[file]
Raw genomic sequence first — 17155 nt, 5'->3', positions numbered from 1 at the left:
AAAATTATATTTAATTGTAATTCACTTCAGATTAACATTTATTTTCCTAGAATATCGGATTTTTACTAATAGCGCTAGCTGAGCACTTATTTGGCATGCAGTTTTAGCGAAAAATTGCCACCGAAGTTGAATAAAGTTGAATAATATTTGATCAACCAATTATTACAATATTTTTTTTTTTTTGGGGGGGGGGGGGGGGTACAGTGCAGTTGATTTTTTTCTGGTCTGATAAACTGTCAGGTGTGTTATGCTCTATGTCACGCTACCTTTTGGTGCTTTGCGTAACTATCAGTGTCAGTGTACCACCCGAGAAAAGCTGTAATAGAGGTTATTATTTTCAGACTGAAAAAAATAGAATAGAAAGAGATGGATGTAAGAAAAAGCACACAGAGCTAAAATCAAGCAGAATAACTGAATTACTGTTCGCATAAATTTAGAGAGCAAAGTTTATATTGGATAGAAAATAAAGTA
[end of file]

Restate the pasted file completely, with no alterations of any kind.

Raw genomic sequence first — 17155 nt, 5'->3', positions numbered from 1 at the left:
AAAATTATATTTAATTGTAATTCACTTCAGATTAACATTTATTTTCCTAGAATATCGGATTTTTACTAATAGCGCTAGCTGAGCACTTATTTGGCATGCAGTTTTAGCGAAAAATTGCCACCGAAGTTGAATAAAGTTGAATAATATTTGATCAACCAATTATTACAATATTTTTTTTTTTTTGGGGGGGGGGGGGGGGTACAGTGCAGTTGATTTTTTTCTGGTCTGATAAACTGTCAGGTGTGTTATGCTCTATGTCACGCTACCTTTTGGTGCTTTGCGTAACTATCAGTGTCAGTGTACCACCCGAGAAAAGCTGTAATAGAGGTTATTATTTTCAGACTGAAAAAAATAGAATAGAAAGAGATGGATGTAAGAAAAAGCACACAGAGCTAAAATCAAGCAGAATAACTGAATTACTGTTCGCATAAATTTAGAGAGCAAAGTTTATATTGGATAGAAAATAAAGTA